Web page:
Tuesday, October 13, 2009

Cheap Energy Geography

Cheap energy is back. Marketplace aired an incredible story Monday morning. The interviewee is the journalist of an article in the British newspaper Telegraph:

As for the US, we may soon be looking at an era when gas, wind and solar power, combined with a smarter grid and a switch to electric cars returns the country to near energy self-sufficiency.

This has currency implications. If you strip out the energy deficit, America's vaulting savings rate may soon bring the current account back into surplus – and that is going to come at somebody else's expense, chiefly Japan, Germany and, up to a point, China.

Shale gas is undoubtedly messy. Millions of gallons of water mixed with sand, hydrochloric acid and toxic chemicals are blasted at rocks. This is supposed to happen below the water basins but accidents have been common. Pennsylvania's eco-police have shut down a Cabot Oil & Gas operation after 8,000 gallons of chemicals spilled into a stream.

Nor is it exactly green. Natural gas has much lower CO2 emissions than coal, even from shale – which is why the Sierra Club is backing it as the lesser of evils against "clean coal" (not yet a reality). The US Federal Energy Regulatory Commission said America may not need any new coal or nuclear plants "ever" again.

Trying to unravel all the geopolitical implications of a world drowning in natural gas makes my head spin. What this will mean for Pittsburgh is staggering to contemplate. It is also good news for the Mahoning Valley where steel tubes used in the natural gas industry are produced. V&M Star is poised to invest $1 billion into its Youngstown plant.

The natural gas infrastructure, including industry innovation, could be manufactured primarily within the Tech Belt. An energy boom seems imminent with or without the right price point in the market. The driver will be the popularity of American energy independence. I'm confident in this geopolitical shift given the Russian posturing:

Texas A&M University said US methods could increase global gas reserves by nine times to 16,000 TCF (trillion cubic feet). Almost a quarter is in China but it may lack the water resources to harness the technology given the depletion of the North China water basin.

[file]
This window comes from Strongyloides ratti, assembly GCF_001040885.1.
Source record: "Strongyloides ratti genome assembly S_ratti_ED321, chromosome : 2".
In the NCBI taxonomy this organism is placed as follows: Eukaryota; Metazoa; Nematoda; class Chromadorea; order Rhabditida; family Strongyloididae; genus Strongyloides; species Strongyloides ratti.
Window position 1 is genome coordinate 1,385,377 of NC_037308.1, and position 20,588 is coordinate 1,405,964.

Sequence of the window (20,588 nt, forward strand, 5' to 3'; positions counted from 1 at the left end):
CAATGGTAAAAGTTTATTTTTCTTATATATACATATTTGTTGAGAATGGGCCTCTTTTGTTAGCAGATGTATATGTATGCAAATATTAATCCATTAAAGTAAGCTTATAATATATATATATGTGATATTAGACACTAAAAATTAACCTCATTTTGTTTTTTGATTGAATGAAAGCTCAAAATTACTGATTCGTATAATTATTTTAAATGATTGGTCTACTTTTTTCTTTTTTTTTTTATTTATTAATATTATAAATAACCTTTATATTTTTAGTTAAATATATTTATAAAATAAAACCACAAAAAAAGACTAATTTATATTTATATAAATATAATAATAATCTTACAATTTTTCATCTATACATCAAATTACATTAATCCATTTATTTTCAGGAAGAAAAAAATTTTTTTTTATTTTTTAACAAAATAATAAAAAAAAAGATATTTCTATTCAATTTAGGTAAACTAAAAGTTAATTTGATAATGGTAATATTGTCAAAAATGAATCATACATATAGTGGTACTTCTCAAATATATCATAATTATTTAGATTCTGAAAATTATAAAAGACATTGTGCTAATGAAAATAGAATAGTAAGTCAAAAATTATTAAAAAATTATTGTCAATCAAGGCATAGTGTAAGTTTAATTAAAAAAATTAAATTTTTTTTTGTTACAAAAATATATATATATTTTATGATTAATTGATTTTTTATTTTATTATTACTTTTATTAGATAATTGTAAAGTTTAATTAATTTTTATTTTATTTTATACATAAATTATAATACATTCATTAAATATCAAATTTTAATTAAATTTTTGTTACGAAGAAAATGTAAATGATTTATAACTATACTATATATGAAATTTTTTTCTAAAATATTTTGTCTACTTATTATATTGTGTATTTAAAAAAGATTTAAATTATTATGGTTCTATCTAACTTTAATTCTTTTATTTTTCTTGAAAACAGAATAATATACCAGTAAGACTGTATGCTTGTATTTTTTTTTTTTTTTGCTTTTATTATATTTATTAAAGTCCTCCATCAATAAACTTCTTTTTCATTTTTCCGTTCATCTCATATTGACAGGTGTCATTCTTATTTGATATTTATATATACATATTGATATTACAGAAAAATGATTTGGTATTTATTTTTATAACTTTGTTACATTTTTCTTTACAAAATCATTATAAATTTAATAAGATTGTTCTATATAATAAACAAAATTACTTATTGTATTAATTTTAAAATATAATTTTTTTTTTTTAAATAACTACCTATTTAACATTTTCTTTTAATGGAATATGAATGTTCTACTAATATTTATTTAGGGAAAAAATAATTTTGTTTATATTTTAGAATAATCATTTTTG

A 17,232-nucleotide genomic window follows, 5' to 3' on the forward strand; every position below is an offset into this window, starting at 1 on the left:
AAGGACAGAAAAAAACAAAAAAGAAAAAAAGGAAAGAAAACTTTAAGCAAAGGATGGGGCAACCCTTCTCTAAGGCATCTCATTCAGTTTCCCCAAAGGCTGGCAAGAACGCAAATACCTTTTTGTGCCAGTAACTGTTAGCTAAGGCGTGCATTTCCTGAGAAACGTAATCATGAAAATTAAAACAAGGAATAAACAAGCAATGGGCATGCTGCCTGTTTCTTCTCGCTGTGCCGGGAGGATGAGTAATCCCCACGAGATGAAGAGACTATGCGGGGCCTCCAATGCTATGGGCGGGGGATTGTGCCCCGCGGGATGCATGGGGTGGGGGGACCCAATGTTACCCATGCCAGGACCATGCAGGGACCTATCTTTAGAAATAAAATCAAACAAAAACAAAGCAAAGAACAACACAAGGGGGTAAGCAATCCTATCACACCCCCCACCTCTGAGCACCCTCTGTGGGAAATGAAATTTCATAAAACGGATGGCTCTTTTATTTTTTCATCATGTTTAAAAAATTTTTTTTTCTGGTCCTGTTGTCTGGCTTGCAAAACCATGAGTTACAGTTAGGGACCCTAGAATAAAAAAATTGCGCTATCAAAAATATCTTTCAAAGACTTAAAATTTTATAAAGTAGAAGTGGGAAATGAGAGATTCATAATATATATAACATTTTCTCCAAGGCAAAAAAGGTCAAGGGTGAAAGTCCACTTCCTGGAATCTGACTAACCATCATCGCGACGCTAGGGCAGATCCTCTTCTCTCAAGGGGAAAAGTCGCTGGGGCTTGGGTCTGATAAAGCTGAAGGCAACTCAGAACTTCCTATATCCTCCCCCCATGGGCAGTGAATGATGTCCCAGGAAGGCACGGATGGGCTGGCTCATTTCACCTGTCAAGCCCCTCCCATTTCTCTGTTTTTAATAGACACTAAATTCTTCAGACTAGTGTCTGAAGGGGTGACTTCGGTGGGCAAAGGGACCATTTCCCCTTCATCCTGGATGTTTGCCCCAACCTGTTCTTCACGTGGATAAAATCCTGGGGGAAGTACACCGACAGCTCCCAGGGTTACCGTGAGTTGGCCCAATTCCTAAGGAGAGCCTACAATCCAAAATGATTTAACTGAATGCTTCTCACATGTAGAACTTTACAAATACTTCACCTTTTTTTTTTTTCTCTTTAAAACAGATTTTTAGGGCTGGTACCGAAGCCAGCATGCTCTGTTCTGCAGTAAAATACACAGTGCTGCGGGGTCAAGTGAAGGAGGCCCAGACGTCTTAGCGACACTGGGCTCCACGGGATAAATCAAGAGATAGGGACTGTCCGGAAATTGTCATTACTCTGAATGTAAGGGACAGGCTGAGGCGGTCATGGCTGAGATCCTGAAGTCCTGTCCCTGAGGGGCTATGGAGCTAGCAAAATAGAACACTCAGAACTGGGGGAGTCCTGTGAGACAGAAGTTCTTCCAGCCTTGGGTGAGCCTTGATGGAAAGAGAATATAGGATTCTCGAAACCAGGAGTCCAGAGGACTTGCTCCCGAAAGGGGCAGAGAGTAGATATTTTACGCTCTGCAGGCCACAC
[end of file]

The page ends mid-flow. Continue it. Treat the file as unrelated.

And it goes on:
Needless to say, the Kremlin is irked. "There's a lot of myths about shale production," said Gazprom's Alexander Medvedev.

If the new forecasts are accurate, Gazprom is not going to be the perennial cash cow funding Russia's great power resurgence. Russia's budget may be in structural deficit.

We live in interesting times.

1 comment:

Mark Arsenal said...

Ah, you cornucopian economists. A couple of reactions from someone who obsesses over this topic on a daily basis:

The jury's still out on just how 'cheap' the new gas sources are. It's easy to declare energy shortages over when we're in a deflationary demand trough. I honestly don't see people calling this stuff 'cheap' if we return to sustained 2007-level global growth.

Then there's the fact that this is still a sequestered hydrocarbon that we intend to release into the biosphere. Bye bye Maldives.

There's also the fact that none of these alternatives give us something matching Diesel's ability to power our resource extraction industries (biodiesel gums up at low temps and is not nearly as efficient per gallon). None of these alternatives are an answer for commercial or military aviation.

Finally, the EROEI on every single alternative actively entering the market (including all these 'cheap' new gas sources, which at proposed prices would have been laughably expensive a mere decade ago) is drastically lower than even the non-conventional oils coming out of Canada and Venezuela.

Even if we manage the minor miracle of cobbling together a distribution network and the consumer technology to use these as a replacement for our current infrastructure before conventional oil demand exceeds supply, we will still have to learn to work harder than we used to for every BTU we need. Demand edged over supply for just a few days in April 2008, causing widespread global disruptions for months. When the economy - especially China, India and Russia - get steaming back to 2007 levels again, there is likely to be a much longer period of supply-demand inversion.

I'm still putting my bets on resource Armageddon ahead of technological messiah for the coming decade...